Mr Lehohla responded to the R6 million issue that the AG had picked up by saying that the matter was between Stats SA and the Department of Government Communications (GCIS) and a supplier. At the moment that matter was sub judice and he could not comment much.

Ms Semphete Thobejane, Chief Financial Officer, Stats SA, said that the damages and losses relating to cars were a substantial amount but if one looked at the situation from a historical point of view the problem had decreased. The accounting officer was of the opinion that Stats SA was supposed to minimize the use of hired vehicles. The number of contract staff was reduced because Stats SA did not have enough capacity. The damages sustained were because the people who had been assigned the vehicle were not people who would drive vehicles on a continuous basis because they were unemployed but they had drivers licenses. The terrain to which the drivers were exposed led to accidents. The types of damages seen were undercarriage damages because of the terrain in the rural areas. There were also scratched bumpers. It would be difficult for Stats SA to rid itself of losses through damages. The accounting officer tried to transfer the risk to the drivers but unfortunately not all of them qualified for subsidies because the financial situation of some of the people prevented them for qualifying for the subsidies.

Ms De Klerk said that Stats SA was monitoring the general utilisation of the cars and the speed. At times Stats SA would call the drivers of the cars and remind them that they were being watched. In terms of the irregular expenditure, on the human resources side, Stats SA had mistakenly appointed permanently a staff member who was a foreign national without a permanent residence permit. As such the whole period of appointment was irregular. All interns had been absorbed with the exception of a few. In this financial year Stats SA still had 54 out of the 58 interns they had appointed and the interns would be absorbed depending on their financial performance. Learners who had been given bursaries would be coming into the organisation as interns. In addition a large number of their staff had grown within the organisation and this was as a result of sufficient learning. In addition a number of people were coming back into the organisation.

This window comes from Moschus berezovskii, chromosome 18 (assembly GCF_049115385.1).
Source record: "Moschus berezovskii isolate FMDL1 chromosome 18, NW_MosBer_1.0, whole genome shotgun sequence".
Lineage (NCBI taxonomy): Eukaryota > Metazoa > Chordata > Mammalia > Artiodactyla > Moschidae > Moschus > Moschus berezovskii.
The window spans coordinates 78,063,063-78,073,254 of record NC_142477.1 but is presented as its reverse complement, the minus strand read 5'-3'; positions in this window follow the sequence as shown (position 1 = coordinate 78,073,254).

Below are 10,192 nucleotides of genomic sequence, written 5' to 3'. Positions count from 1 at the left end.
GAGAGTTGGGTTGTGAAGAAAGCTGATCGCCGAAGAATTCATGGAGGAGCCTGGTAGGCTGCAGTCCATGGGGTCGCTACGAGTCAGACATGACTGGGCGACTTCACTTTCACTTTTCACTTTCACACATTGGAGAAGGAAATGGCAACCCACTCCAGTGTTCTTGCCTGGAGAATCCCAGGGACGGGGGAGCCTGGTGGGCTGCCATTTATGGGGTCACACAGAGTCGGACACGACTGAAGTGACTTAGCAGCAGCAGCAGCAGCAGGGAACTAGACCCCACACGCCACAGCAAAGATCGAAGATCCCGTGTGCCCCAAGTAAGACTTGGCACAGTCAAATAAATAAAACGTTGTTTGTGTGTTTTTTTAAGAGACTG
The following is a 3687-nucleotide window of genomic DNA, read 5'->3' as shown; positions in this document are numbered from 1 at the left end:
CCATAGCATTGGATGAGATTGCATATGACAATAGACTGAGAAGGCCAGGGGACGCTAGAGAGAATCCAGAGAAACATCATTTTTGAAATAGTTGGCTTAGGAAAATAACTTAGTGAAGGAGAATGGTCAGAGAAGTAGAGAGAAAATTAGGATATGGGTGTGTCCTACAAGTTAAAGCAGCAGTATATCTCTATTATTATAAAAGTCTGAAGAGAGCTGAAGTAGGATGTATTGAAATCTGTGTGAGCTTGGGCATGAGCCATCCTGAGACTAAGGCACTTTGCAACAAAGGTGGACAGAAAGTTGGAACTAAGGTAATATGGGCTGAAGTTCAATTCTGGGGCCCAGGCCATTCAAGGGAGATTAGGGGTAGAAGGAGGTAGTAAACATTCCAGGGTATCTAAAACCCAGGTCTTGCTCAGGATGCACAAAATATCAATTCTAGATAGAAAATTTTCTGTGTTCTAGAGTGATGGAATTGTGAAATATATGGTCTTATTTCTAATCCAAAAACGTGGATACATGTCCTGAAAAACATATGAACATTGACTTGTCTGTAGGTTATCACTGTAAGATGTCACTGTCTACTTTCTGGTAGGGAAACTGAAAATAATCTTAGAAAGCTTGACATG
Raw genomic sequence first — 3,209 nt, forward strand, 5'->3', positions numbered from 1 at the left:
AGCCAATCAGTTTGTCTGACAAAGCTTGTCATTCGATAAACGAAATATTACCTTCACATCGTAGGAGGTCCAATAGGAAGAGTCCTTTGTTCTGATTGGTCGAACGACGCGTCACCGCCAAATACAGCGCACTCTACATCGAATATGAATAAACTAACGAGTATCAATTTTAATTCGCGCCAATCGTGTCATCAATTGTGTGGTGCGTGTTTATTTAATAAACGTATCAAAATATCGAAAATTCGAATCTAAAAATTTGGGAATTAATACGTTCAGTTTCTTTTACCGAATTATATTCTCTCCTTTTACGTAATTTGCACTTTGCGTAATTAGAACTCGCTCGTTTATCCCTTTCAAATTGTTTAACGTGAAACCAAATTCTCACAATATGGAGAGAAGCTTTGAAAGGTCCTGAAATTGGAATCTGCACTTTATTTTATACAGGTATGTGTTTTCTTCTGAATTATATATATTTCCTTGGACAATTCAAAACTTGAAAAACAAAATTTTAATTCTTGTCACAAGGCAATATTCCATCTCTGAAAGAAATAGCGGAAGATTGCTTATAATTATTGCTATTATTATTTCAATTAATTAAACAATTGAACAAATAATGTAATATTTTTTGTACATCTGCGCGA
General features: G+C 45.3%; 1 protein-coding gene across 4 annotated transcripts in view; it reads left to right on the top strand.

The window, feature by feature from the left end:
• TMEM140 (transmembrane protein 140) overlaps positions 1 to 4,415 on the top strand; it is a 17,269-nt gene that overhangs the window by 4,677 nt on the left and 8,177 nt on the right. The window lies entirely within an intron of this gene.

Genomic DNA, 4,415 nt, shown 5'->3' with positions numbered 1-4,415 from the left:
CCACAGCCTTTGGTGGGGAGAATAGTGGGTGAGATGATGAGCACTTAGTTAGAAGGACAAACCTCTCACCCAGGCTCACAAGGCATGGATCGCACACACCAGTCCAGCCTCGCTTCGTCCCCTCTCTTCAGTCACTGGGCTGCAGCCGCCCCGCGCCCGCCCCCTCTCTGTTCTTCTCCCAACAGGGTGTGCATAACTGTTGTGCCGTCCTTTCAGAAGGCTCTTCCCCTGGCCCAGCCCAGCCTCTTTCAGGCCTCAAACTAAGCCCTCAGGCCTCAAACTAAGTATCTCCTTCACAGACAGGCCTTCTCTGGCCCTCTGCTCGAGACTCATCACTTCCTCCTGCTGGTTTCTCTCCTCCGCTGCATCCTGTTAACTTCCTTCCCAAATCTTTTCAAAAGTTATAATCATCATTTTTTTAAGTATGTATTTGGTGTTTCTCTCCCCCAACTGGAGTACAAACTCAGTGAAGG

Mr Lehohla said that the census was successful because people were sent to foreign institutions such as the Institute of Statistical and Applied Economics and a number of them had been deployed at the district offices. These individuals were the only ones who could run the district and provincial offices professionally.

Mr Joe de Beer, Deputy-Director General: Economic Statistics, Stats SA, said that the estimates of economic activity in the informal sector were about 5.5% of the GDP. Stats SA had conducted a labour force survey in which it would ask the income that individuals made and the costs that the individual faced in the running of the business. The bulk of the informal sector was linked to trading activities. Where an individual operated as a trader the value that he added to the economy was only the trade margin.

Mr Lehohla responded that Stats SA had failed to meet the target of quality assessment since this required a lot of capacity. There was need to employ more people who would do this.

Ms De Klerk said that there were a total of 6 362 cars that had been hired. Only 500 cars had been used in the post enumerator survey. 500 cars had been returned. The cars could not be returned all at once because the car hire companies did not have the capacity to take all the cars at once. Stats SA was engaging with all the relevant stakeholders in order to address the issues of internal control that had been raised by the Auditor-General.

Mr Gabriels said that the five-year strategy adopted was simple and straightforward. The strategy revealed that there was an information gap. The demand for information had arisen. As such Stats SA was failing to deliver adequate information to address the demands. There was need to coordinate various institutions of Government to produce more information to meet the increased demand. When the information gap was addressed a skills gap would then arise. The last gap would be the quality gap that also created a skills gap. There was need to give the Government departments a range of different skills in order to prevent the departments from taking Stats SA staff.